Case 3: Unnecessary High-Touch Service

Performance Management Works Against Process Efficiency

A team of sales people covers multiple channels. Customers have the option to order via website or on telephone and even through email. Of course, the properly designed website has plenty of checks to ensure that customers input all necessary data, that they are clear about price and promotions and that they make payment on the spot.

Consequently, handling the website orders is quite painless, all other orders need to be converted from the unstructured email or chat on the phone to an order dataset in the system.

Checking orders on the website is automated. In contrast, checking the unstructured input is not and depends on the person processing the orders. In addition, this person needs to trigger invoicing as well resulting in delays jeopardising the cashflow substantially.

Therefore, it would be a very smart move to try to convince and incentivise customers and corporate clients to use the website for future orders.

However, this is in stark contrast to the commission of the staff handling the high-touch orders. If they were to convince their customers to order online, they would loose their commission. So, why would they do that?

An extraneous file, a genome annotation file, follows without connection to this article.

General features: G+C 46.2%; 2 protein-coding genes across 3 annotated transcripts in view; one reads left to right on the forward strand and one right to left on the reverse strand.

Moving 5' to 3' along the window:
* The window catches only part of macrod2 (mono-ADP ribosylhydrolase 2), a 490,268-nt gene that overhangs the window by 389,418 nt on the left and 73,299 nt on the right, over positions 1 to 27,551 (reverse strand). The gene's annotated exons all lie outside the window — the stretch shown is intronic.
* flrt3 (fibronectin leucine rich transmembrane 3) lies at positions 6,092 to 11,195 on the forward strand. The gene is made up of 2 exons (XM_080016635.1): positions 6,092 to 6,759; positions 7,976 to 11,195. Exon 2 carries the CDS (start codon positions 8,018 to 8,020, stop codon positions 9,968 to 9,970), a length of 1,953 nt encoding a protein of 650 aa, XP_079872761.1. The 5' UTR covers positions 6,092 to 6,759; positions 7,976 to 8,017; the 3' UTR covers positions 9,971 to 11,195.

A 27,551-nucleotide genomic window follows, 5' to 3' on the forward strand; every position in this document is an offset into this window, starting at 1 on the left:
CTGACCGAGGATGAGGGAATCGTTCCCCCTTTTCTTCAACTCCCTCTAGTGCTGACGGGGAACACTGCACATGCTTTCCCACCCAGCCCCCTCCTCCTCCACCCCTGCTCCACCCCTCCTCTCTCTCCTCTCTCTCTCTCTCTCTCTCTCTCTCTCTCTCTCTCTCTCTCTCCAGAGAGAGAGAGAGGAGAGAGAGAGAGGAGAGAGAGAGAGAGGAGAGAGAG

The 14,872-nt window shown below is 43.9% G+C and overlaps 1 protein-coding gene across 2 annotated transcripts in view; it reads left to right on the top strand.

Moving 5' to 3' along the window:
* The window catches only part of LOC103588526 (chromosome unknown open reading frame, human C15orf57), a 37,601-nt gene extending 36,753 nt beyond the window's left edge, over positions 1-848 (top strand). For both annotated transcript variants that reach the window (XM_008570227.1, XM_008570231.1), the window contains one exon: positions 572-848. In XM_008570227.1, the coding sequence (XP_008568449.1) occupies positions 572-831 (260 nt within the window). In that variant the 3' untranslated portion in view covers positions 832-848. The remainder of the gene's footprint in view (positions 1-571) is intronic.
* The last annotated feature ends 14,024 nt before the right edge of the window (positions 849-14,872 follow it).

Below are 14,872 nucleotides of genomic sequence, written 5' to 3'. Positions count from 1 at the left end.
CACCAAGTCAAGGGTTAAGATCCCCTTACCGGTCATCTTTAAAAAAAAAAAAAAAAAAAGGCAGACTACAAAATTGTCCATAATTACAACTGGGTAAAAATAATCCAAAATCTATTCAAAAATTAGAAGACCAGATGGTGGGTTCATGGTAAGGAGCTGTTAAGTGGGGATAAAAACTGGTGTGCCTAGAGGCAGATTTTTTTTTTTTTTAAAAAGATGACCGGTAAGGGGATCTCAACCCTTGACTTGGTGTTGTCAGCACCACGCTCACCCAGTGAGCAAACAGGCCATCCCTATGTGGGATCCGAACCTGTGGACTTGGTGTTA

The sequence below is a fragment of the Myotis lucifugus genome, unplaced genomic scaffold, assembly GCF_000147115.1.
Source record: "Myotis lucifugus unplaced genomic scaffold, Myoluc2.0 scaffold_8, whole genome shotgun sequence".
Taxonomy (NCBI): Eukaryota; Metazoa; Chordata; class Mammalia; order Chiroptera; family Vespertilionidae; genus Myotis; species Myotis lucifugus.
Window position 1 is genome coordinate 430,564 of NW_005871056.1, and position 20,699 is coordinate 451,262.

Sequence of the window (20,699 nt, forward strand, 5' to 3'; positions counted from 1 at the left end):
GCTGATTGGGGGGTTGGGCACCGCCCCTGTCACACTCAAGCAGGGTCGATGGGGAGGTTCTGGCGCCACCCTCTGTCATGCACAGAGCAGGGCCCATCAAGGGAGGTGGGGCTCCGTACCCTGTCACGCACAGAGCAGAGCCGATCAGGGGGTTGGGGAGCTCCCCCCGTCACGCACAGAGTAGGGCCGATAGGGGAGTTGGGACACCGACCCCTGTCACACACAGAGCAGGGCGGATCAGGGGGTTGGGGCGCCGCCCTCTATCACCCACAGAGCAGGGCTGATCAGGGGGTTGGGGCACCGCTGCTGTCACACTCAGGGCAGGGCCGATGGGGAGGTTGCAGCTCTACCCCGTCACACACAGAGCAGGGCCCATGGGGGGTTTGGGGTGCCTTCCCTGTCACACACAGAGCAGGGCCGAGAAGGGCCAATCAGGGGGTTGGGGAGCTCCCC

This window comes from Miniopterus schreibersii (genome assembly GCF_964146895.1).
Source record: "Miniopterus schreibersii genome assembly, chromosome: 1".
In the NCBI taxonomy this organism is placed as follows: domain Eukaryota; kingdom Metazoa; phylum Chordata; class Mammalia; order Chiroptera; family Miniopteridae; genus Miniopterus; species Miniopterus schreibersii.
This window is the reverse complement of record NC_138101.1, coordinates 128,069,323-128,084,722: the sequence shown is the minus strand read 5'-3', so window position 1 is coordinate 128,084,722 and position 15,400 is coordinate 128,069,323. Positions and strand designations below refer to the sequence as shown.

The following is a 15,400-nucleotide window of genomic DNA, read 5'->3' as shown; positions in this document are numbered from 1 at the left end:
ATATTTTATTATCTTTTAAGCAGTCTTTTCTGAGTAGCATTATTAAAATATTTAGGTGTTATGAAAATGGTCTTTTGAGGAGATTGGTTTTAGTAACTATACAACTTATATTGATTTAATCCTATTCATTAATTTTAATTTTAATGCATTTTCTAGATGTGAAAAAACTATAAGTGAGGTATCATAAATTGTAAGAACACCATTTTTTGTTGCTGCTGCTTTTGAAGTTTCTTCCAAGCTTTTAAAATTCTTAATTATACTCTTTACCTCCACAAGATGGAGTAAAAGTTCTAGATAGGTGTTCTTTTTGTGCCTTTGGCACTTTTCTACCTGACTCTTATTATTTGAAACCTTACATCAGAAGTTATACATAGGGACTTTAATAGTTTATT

In other words, this performance management and reward system may recognise inefficiencies.

Conclusion

Driving Process Efficiency is Every Manager’s Job

Driving process efficiency and productivity is and will always be each manager’s task. Before investing in IT solutions, redesigning processes or even hiring more staff, it may pay off to thoroughly analyse what your team members do with their time. Go and visit Gemba for that. Be prepared for surprises.

After that, look into redesigning their jobs.

As a result you will gain productivity by enabling your workforce to add more value to your customers and your organisation. Do not forget to reward them for doing so.

Above all, you may accomplish higher motivation and engagement, too.

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Amy BC Tan

Amy is currently Director at the Centre of Organisational Effectiveness (COE Pte Ltd). She has more than 20 years of experience in human resource management and organisational development in various industries.

She has held senior leadership positions with Nokia, Aon, Ministry of Manpower and Singapore 2010 Youth Olympic Games Organising Committee. She has led the transformation of the HR functions and several organisational development initiatives for multiple organisations.

Amy is also certified as Lean Six Sigma Black Belt, an accredited practitioner in executive coaching and psychological instruments such as MBTI (Myers Briggs Type Indicator®), DiSC, Harrison Assessment and Belbin Team Roles.

1 Comment
  • UK
    12:56 PM, May 2014

    And it results in higher motivation, too.
    Good article!